We have experimented with other proteins, including fish sticks, premade meatballs, ham, and whole turkeys. All have turned out to be too expensive or too much trouble to put into regular rotation. Pork products we try to avoid because HOPE has clients who require kosher or halal food.

The actual cooking is done at CUUC’s professional-grade kitchen. At first a single cook handled the main effort because congregation Covid safety policy required us to keep kitchen occupancy low. Over time we moved to two cooks, masked, until the vaccines emerged.

Currently, we rely primarily on three individual chefs working on a rotating basis, with other members of the congregation substituting on an as-needed basis. We occasionally have a dedicated cleaning volunteer, though this role has become less frequent as the chefs have learned to clean as they go. We get some janitorial support from the congregation custodians.

We have produced a fairly wide range of dishes, including roast chicken, chicken cacciatore, chicken parm, arroz con pollo, baked ziti, beef and turkey chili, beefaroni, meatloaf, mac & cheese, and others. We change menus depending on what is available and what other ingredients (cheese, beans, veggies) we have. For the vegetable course we use whatever is cheap and fresh at the markets, typically broccoli, cauliflower, squash, carrots, onions, etc., cooked alone or in a medley, steamed or roasted.

Shopping is largely handled by two of the project’s primary organizers, who most weeks travel to Restaurant Depot in Port Chester. They buy bulk meat, eggs, bread, vegetables, canned goods, mayo, spices, and kitchen staples and supplies. Though shopping is less comprehensive now that HOPE has begun providing us with material (see details below), it is still a near-weekly event.

Funding for CUUC’s Meals for HOPE project has come from the congregation, supplemented by generous contributions from individual members. At the beginning we were spending about $200 a week for supplies. Over time, we have gained experience around economizing and been able to use measures described below, so that now we are spending under $100, while producing more food than ever. There are no personnel costs associated with the project – everyone involved volunteers their time and efforts.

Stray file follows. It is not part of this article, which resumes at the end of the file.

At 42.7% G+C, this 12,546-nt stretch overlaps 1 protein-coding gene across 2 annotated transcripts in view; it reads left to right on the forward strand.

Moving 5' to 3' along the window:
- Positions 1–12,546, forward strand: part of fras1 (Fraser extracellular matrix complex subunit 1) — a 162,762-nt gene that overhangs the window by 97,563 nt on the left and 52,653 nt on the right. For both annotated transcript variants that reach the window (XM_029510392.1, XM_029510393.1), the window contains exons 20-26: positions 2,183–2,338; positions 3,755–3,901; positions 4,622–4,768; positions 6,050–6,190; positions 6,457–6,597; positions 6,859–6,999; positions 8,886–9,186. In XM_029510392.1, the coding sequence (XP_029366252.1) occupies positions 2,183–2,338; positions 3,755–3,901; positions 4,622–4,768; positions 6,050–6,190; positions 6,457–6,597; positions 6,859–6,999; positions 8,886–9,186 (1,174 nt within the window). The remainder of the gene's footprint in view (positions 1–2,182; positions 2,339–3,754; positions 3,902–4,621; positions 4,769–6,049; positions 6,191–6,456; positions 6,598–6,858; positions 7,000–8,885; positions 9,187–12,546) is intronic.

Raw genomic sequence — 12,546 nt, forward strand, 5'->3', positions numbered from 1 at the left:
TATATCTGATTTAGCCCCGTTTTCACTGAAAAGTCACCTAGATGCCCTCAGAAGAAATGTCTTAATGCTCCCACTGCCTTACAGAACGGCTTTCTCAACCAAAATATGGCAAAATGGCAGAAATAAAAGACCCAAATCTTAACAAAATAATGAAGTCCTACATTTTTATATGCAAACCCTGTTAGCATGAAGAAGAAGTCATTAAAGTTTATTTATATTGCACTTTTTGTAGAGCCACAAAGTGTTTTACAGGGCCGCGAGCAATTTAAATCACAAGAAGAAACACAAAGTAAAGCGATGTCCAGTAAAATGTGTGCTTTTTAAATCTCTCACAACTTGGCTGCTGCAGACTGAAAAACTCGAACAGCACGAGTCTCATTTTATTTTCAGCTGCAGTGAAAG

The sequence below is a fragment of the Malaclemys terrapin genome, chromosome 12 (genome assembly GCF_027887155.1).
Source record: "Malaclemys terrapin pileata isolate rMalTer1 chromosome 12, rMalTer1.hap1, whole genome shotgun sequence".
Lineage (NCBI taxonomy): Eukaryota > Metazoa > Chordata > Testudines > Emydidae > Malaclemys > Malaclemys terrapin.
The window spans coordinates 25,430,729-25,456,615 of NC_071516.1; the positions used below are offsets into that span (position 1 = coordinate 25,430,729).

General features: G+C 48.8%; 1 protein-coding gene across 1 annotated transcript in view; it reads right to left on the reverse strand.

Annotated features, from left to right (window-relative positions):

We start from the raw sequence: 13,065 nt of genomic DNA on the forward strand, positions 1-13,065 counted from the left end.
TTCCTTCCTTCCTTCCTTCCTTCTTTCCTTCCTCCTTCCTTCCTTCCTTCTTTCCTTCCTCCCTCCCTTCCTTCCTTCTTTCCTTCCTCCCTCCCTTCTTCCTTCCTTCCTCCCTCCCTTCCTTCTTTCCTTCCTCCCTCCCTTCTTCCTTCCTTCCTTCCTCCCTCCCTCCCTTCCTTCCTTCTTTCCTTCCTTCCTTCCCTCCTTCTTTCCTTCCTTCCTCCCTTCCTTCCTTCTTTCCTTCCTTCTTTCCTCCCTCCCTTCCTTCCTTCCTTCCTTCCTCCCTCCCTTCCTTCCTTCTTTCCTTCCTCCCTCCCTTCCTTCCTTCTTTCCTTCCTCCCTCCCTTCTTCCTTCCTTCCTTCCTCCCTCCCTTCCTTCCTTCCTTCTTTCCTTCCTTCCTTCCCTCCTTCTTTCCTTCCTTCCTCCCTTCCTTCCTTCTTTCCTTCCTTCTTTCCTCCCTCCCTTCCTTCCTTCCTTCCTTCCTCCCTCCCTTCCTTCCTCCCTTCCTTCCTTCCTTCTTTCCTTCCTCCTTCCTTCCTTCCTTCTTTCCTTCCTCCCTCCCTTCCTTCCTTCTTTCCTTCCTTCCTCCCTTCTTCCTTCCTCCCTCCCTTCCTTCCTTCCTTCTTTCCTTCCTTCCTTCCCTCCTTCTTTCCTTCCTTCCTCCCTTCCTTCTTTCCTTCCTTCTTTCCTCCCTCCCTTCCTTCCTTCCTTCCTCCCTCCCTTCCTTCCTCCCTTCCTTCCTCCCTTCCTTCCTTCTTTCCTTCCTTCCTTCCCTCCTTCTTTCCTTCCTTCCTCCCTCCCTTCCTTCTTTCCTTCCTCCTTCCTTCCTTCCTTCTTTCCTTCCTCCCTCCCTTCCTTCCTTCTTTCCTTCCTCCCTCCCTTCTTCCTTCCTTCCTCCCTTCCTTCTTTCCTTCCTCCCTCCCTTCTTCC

Starting in 2021, we began cooperating more closely with the HOPE Food Bank, another facet of the charity's operations, which distributes uncooked food weekly to about 350 New Rochelle residents. Because the Food Bank has access to bulk protein, starch, and canned goods from government and other charitable sources, CUUC has been able to halve or better our outlay to support the Meals for HOPE project. We now receive regular infusions of free ground beef, chicken legs, pasta, rice, canned beans and vegetables, and more. For HOPE, this arrangement is often an opportunity to use institutional-sized donations that they can’t easily distribute to individuals. And even when they give us items they would otherwise give to clients, the food returns to those clients as prepared meals.

This synergy with the HOPE Food Bank has been made possible because two CUUC members are now also Food Bank volunteers, thus connecting our congregation even more closely with the charity.

Through our Meals for HOPE project, CUUC is actively performing vital services in our community, and putting into action our congregation's mission to “engage in service to transform ourselves and our world.” We are grateful for the energy, enthusiasm, and dedication of our volunteers that has made this possible.

Respectfully submitted 12.5.21,
The Meals for HOPE Team